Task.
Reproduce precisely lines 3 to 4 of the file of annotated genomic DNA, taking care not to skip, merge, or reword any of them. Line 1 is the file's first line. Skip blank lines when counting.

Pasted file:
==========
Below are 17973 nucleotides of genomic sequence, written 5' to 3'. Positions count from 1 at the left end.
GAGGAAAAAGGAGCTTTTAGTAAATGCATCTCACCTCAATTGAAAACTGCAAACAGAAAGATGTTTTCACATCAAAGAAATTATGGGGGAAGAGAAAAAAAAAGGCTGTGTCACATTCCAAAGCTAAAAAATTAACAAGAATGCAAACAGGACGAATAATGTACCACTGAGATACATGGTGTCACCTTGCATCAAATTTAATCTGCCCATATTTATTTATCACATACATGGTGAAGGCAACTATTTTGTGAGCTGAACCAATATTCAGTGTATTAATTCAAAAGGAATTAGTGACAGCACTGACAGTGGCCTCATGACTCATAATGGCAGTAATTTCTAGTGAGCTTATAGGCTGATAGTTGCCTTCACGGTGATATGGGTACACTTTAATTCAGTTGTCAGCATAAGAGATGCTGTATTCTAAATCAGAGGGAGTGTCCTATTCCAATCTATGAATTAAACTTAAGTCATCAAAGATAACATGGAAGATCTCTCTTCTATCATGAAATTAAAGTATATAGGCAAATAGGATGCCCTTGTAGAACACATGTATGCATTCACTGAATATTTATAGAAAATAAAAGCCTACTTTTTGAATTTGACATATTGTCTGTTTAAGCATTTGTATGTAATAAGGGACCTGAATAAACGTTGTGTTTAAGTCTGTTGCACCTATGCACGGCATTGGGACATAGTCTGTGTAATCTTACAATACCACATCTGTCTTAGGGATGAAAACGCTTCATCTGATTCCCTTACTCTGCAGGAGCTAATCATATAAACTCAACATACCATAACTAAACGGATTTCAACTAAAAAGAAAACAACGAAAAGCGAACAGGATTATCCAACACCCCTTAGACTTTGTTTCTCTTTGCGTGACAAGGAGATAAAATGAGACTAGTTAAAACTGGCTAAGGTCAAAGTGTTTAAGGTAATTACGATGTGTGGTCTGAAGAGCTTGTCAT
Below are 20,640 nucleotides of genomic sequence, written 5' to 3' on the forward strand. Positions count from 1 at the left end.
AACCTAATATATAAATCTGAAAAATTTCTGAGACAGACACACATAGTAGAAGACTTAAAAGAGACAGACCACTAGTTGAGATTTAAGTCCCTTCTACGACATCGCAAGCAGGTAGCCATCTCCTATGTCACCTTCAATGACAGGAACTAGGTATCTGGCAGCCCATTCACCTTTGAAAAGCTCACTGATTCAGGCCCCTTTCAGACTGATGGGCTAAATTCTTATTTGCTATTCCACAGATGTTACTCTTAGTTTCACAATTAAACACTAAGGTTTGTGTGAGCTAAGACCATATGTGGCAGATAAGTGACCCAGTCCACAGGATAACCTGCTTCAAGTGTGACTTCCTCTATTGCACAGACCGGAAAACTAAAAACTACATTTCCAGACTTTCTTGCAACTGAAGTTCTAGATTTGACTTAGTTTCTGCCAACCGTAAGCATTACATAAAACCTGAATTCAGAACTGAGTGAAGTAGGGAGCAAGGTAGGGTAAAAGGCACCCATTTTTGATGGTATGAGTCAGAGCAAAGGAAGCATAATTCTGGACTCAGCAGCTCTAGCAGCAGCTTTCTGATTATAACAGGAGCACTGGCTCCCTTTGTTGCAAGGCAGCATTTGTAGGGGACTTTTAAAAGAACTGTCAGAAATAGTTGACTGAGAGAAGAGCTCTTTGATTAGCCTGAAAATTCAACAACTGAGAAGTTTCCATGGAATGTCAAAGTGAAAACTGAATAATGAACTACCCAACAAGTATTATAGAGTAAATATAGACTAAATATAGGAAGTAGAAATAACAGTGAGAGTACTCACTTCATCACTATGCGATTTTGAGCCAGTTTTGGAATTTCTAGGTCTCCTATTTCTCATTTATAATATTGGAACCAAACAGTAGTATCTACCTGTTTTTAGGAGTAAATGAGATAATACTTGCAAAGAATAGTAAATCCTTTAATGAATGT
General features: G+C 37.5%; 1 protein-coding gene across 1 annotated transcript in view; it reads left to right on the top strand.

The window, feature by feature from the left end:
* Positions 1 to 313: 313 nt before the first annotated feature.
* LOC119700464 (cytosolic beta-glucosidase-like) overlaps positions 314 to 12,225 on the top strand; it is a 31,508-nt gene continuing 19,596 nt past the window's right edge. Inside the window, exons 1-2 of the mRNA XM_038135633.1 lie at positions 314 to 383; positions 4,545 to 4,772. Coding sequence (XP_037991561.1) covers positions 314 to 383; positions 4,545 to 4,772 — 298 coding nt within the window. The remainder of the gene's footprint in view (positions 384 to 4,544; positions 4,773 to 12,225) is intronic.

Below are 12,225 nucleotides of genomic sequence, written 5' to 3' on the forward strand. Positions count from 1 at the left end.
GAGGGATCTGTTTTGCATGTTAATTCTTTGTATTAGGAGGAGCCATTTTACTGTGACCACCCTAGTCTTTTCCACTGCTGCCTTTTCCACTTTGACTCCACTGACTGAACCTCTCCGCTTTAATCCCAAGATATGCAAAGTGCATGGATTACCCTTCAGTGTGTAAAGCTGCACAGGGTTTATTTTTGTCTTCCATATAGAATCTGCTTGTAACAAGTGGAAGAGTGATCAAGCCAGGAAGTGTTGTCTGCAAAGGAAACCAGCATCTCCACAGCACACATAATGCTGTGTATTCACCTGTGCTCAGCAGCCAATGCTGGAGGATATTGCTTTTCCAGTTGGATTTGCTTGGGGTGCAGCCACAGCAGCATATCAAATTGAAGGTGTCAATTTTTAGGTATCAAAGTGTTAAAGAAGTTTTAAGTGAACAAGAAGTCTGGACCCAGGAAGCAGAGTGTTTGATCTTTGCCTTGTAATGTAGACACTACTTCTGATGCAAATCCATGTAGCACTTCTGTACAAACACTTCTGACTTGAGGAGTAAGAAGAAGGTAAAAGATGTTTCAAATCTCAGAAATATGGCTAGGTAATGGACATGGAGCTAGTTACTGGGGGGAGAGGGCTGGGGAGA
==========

Below are 20,640 nucleotides of genomic sequence, written 5' to 3' on the forward strand. Positions count from 1 at the left end.
AACCTAATATATAAATCTGAAAAATTTCTGAGACAGACACACATAGTAGAAGACTTAAAAGAGACAGACCACTAGTTGAGATTTAAGTCCCTTCTACGACATCGCAAGCAGGTAGCCATCTCCTATGTCACCTTCAATGACAGGAACTAGGTATCTGGCAGCCCATTCACCTTTGAAAAGCTCACTGATTCAGGCCCCTTTCAGACTGATGGGCTAAATTCTTATTTGCTATTCCACAGATGTTACTCTTAGTTTCACAATTAAACACTAAGGTTTGTGTGAGCTAAGACCATATGTGGCAGATAAGTGACCCAGTCCACAGGATAACCTGCTTCAAGTGTGACTTCCTCTATTGCACAGACCGGAAAACTAAAAACTACATTTCCAGACTTTCTTGCAACTGAAGTTCTAGATTTGACTTAGTTTCTGCCAACCGTAAGCATTACATAAAACCTGAATTCAGAACTGAGTGAAGTAGGGAGCAAGGTAGGGTAAAAGGCACCCATTTTTGATGGTATGAGTCAGAGCAAAGGAAGCATAATTCTGGACTCAGCAGCTCTAGCAGCAGCTTTCTGATTATAACAGGAGCACTGGCTCCCTTTGTTGCAAGGCAGCATTTGTAGGGGACTTTTAAAAGAACTGTCAGAAATAGTTGACTGAGAGAAGAGCTCTTTGATTAGCCTGAAAATTCAACAACTGAGAAGTTTCCATGGAATGTCAAAGTGAAAACTGAATAATGAACTACCCAACAAGTATTATAGAGTAAATATAGACTAAATATAGGAAGTAGAAATAACAGTGAGAGTACTCACTTCATCACTATGCGATTTTGAGCCAGTTTTGGAATTTCTAGGTCTCCTATTTCTCATTTATAATATTGGAACCAAACAGTAGTATCTACCTGTTTTTAGGAGTAAATGAGATAATACTTGCAAAGAATAGTAAATCCTTTAATGAATGT